<p>The biggest problem is Microsoft and it's branding policy – it hasn't got one! They change names/brands so often that you cannot keep up with it. Mark my words, "Teams" will change/disappear/get renamed at some stage in the future.</p>
<p>Teams is guaranteed revenue – Skype not so much. Sadly, it's not about what's best for the consumer anymore, we're way past that. Money is still king, and cloud is about long term commitments, continuous revenue and lock-in. </p>
<p>I get what you're saying but I think you're forgetting that the consumer market "normies" don't use their personal computers to chat with people anymore. They did in the early 2000s, MSN Messenger and ICQ. But the smartphone changed all of that, for a lot of industries and markets. </p><p><br></p><p>Skype was great for companies that have lots of employees, big buildings, departments all over the country or world. It's stripped-down and "strictly business".</p><p><br></p><p>But in the new era of Covid business and those companies sending people to work from home it just makes sense to move to an application like Teams that handles video, chat, phone calls, files, and "channels". I work for an oil & gas company and we're almost done with migrating away from Skype and going full-time on Teams. All your chats are saved and whatever files you send in them, that's huge! You have full chat capabilities like you would on your smartphone. Of course, chatting isn't stripped-down but needed for this modern era of communication, and being able to be emotive is important now.</p><p><br></p><p>I'd be curious to see what the stats are on Skype usage in the consumer market a few since the smartphone and a few years before the pandemic. I'd bet it's a big down trend.</p>
<p>It's funny you bring up Skype which I used the other day for the first time in a long time, and it still seems to work well and has a few neat little things like being able to make actual phone calls. I've used it more than once when another phone was not available for one reason or another. I agree that Skype should become the consumer-focused app, but Microsoft seems to care little for ordinary individual users these days. However, for video talk Zoom is the default now with just about everyone, particularly if you are not iphone users. Iphone folks just use facetime. I have tried to get people to use Google Meet a couple of times and universally they told me to use Zoom next time. It is what they are using at school and often for work. It's actually an advantage to have the 40-minute restriction. Keeps everyone on point.</p>
<blockquote><em><a href="#600845">In reply to Dan:</a></em></blockquote><p>I have heard people use that phrase but it sort of went away when it looked like MS was investing in Teams, not Skype. Now it seems that Skype is back. I think the opportunity is lost but they should have called it Skype Individual and Skype Teams to differentiate the functionality. </p>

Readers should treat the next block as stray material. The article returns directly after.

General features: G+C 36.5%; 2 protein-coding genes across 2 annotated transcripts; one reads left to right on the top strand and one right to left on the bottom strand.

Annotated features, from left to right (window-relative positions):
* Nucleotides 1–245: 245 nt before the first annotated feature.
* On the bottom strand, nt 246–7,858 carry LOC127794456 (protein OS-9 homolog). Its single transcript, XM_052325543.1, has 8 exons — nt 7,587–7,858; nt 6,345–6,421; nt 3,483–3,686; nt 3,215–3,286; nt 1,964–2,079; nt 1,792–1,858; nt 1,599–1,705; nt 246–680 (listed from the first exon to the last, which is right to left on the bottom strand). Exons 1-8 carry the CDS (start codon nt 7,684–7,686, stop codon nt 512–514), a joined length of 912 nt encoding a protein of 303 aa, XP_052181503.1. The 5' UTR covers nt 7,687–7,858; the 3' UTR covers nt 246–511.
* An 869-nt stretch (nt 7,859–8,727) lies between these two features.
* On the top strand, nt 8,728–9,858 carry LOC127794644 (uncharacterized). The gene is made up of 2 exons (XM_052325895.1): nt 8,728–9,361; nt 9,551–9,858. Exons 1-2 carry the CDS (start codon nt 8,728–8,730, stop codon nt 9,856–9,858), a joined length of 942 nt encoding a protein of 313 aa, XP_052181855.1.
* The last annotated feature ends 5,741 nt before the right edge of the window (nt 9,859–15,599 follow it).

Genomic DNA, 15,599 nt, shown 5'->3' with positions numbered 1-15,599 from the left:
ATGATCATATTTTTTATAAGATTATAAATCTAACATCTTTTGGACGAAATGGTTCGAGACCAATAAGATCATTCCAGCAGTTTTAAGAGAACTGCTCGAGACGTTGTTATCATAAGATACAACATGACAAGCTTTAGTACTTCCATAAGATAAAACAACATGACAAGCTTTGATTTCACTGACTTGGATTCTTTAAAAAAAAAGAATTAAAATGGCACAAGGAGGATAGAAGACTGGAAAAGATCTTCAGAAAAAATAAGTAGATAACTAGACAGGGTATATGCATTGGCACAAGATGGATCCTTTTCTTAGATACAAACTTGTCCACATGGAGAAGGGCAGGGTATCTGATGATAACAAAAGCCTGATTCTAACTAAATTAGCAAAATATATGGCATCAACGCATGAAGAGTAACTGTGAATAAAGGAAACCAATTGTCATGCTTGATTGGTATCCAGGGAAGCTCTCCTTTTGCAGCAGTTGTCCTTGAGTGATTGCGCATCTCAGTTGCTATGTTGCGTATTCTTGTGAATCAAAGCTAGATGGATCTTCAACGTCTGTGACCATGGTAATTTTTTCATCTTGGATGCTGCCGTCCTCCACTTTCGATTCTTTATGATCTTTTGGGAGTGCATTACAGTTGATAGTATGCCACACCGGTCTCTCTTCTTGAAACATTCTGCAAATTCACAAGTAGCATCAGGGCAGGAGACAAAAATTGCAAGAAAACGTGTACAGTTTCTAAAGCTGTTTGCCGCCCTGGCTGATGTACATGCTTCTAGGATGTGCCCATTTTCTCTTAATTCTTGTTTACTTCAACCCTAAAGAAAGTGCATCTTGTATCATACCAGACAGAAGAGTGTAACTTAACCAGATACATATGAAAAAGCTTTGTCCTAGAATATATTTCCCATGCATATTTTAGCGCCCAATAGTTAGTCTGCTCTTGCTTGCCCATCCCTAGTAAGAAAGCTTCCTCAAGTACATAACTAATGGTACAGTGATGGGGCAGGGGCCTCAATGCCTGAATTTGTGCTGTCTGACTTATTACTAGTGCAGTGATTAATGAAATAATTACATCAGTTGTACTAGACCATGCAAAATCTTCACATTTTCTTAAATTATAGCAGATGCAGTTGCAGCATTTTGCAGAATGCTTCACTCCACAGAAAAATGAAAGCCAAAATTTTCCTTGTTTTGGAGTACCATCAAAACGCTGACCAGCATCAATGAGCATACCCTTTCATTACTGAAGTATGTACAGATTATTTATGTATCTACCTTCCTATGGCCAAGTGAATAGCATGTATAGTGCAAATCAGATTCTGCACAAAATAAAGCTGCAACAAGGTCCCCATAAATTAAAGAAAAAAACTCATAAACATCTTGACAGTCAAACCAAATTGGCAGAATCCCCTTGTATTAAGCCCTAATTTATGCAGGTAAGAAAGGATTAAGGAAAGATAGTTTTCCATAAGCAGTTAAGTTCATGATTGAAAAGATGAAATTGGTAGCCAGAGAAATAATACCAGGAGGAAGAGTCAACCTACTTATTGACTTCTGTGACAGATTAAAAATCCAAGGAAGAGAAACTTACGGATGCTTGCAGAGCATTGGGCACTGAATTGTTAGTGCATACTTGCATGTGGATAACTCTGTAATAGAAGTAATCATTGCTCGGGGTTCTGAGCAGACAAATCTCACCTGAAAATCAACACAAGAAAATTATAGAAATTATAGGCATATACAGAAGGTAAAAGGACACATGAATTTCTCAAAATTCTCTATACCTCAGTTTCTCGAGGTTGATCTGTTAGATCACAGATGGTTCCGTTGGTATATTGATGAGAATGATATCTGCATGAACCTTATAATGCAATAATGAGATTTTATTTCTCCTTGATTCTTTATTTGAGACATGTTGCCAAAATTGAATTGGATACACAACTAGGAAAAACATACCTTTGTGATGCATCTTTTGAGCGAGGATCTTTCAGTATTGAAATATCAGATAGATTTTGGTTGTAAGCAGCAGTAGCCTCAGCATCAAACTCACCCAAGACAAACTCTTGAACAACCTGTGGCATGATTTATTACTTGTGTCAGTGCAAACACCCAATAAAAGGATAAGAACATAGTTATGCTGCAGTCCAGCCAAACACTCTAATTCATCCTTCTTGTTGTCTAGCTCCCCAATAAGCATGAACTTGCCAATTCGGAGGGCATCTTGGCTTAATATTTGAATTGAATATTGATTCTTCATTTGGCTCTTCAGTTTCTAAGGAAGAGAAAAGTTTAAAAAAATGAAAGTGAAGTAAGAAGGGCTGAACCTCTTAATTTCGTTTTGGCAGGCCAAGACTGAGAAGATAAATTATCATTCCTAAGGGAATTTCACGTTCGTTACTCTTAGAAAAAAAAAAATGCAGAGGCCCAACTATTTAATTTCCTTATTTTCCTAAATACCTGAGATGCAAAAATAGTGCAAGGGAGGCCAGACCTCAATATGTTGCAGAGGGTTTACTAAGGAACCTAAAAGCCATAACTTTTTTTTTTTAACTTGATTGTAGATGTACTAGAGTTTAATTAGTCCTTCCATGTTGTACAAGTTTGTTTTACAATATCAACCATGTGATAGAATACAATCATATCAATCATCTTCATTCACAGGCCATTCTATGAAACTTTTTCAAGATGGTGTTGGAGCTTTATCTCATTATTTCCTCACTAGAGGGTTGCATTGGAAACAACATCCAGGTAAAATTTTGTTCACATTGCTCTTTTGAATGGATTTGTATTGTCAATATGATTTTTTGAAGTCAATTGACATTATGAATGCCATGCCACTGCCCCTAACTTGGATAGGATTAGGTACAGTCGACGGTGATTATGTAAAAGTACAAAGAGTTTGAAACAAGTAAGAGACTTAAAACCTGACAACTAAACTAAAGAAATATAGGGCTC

<p>Why not just continue with how it is? Skype is an individual-to-individual chat/call/video app while Teams is groupware.</p><p><br></p><p>I use both anymore for different things. If I'm going to be calling family for a big day-long e-visit, it's going to be on Skype.</p><p><br></p><p>On the other hand, I'm part of an online RPG group, and Teams lets us run a channel for each storyline. It can be customized with apps to access player materials (handbooks, stats, maps, et cetera) and things like dice-roll mechanics. Those are things that just can't be done with Skype. The group can virtually get together on audio – video is pointless for this – and run the campaigns without having to risk our health with in-person meetings.</p>
<blockquote><em><a href="#601277">In reply to jimchamplin:</a></em></blockquote><p>We use Teams for 90% 1-1 calls and chats.</p><p>I would say, Teams is the business solution and Skype the private solution. But it has lost too much popularity over the last decade.</p><p>It could have won, but Microsoft lost interest in it just at the time that group chat apps like WhatsApp, Signal and Telegram took off. They already had the client, it was already platform independent, working on Windows, Linux, macOS, Android and iOS, but they missed the rush to messaging apps. They were the old grandpa of messaging apps, slouching around in a dressing gown and tartan slippers, while the young upstarts turned up with a fresh image.</p>
<p>Microsoft's issue is that because they let Skype twist in the wind for so long, it has long been passed as the "kleenex" of chat apps. Instead of saying "I'll skype you" for the last several years it has been "I'll facetime you." This year, its "I'll zoom you"</p><p><br></p><p>Skype was the dominant desktop chat/video client, but the problem is that people don't use desktop computers en masse anymore for personal use. And other apps have taken over as the "default" for those mobile platforms.</p><p><br></p><p>Skype works great, I used it for a video call on Friday night, but on Saturday on another video call Zoom was used, and there was no practical difference between the experiences. My girlfriend uses Facetime to do video calls with her friends all the time, or when they want to do something fun/interactive they use house party.</p><p><br></p><p>Skype works fine, but the reality is that it never broke into widespread use as a mobile service. That's why it is probably going away as a brand. It has lost its relevance on the platform that most people use most of the time.</p>
<blockquote><em><a href="#601283">In reply to wunderbar:</a></em></blockquote><p>Skype has been on mobile for the best part of a decade. I used it on my Windows Phones and my Android devices over the years.</p><p>But ever fewer people used it, video and VOIP calls went out of fashion between around 2007 and 2015. Then WhatsApp turned up and everybody jumped on that. With its now quasi-illegal status in Europe, a lot of companies have banned it, so people have switched to Telegram and Signal, although it still has a big following among TV programmes and my daughter had to reluctantly re-install it, after 4 years of not using it, because her pre-natal group communicated over it exclusively.</p><p>Interestingly, I had to install Skype on a couple of PCs last week, because a customer in Russia wanted a video conference und they won't use our Teams or any other service, only Skype.</p>
<p>Because almost no one use Skype.</p>
Paul ThurrottPremium Member
Microsoft said in March that over 200 million people use Skype. That’s almost double the current number of Teams users.
<blockquote><em><a href="#601360">In reply to paul-thurrott:</a></em></blockquote><p>I'm surprised they didn't go with a two pronged strategy that others have discussed here: Teams for businesses and Skype for consumers. I guess they realize that once the pandemic is over, the consumer part won't matter as much.</p>
<blockquote><em><a href="#600845">In reply to Dan:</a></em></blockquote><p>Depends on your circle. I have heard that statement with skype, Facetime, Message and Zoom.</p><p><br></p>